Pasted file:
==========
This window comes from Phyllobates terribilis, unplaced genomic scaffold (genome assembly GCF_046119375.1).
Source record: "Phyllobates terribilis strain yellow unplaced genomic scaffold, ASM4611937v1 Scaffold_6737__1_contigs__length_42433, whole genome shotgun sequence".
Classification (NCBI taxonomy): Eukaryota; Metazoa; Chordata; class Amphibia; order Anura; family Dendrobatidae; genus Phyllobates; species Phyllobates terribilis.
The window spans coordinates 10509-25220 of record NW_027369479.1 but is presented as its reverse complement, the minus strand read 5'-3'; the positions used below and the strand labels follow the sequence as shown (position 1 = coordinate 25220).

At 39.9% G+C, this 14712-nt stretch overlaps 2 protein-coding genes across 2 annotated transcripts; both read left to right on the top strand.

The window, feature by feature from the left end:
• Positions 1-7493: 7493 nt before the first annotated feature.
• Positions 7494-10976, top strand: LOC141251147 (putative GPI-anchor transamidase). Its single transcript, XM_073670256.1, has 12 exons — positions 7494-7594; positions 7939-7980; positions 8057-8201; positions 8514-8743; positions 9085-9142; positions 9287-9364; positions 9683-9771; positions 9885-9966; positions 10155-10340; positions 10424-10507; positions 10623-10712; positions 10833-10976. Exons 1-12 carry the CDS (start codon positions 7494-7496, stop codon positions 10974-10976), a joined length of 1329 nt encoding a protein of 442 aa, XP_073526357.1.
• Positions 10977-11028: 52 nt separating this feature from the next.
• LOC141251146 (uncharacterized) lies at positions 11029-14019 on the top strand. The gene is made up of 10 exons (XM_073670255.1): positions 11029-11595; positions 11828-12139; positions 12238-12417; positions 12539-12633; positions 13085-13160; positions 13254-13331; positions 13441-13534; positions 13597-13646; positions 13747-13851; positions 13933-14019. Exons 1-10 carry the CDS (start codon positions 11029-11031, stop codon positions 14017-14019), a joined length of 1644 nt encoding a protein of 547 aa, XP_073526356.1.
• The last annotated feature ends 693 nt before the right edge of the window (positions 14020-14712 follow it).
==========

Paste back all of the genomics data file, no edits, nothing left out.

This window comes from Phyllobates terribilis, unplaced genomic scaffold (genome assembly GCF_046119375.1).
Source record: "Phyllobates terribilis strain yellow unplaced genomic scaffold, ASM4611937v1 Scaffold_6737__1_contigs__length_42433, whole genome shotgun sequence".
Classification (NCBI taxonomy): Eukaryota; Metazoa; Chordata; class Amphibia; order Anura; family Dendrobatidae; genus Phyllobates; species Phyllobates terribilis.
The window spans coordinates 10509-25220 of record NW_027369479.1 but is presented as its reverse complement, the minus strand read 5'-3'; the positions used below and the strand labels follow the sequence as shown (position 1 = coordinate 25220).

At 39.9% G+C, this 14712-nt stretch overlaps 2 protein-coding genes across 2 annotated transcripts; both read left to right on the top strand.

The window, feature by feature from the left end:
• Positions 1-7493: 7493 nt before the first annotated feature.
• Positions 7494-10976, top strand: LOC141251147 (putative GPI-anchor transamidase). Its single transcript, XM_073670256.1, has 12 exons — positions 7494-7594; positions 7939-7980; positions 8057-8201; positions 8514-8743; positions 9085-9142; positions 9287-9364; positions 9683-9771; positions 9885-9966; positions 10155-10340; positions 10424-10507; positions 10623-10712; positions 10833-10976. Exons 1-12 carry the CDS (start codon positions 7494-7496, stop codon positions 10974-10976), a joined length of 1329 nt encoding a protein of 442 aa, XP_073526357.1.
• Positions 10977-11028: 52 nt separating this feature from the next.
• LOC141251146 (uncharacterized) lies at positions 11029-14019 on the top strand. The gene is made up of 10 exons (XM_073670255.1): positions 11029-11595; positions 11828-12139; positions 12238-12417; positions 12539-12633; positions 13085-13160; positions 13254-13331; positions 13441-13534; positions 13597-13646; positions 13747-13851; positions 13933-14019. Exons 1-10 carry the CDS (start codon positions 11029-11031, stop codon positions 14017-14019), a joined length of 1644 nt encoding a protein of 547 aa, XP_073526356.1.
• The last annotated feature ends 693 nt before the right edge of the window (positions 14020-14712 follow it).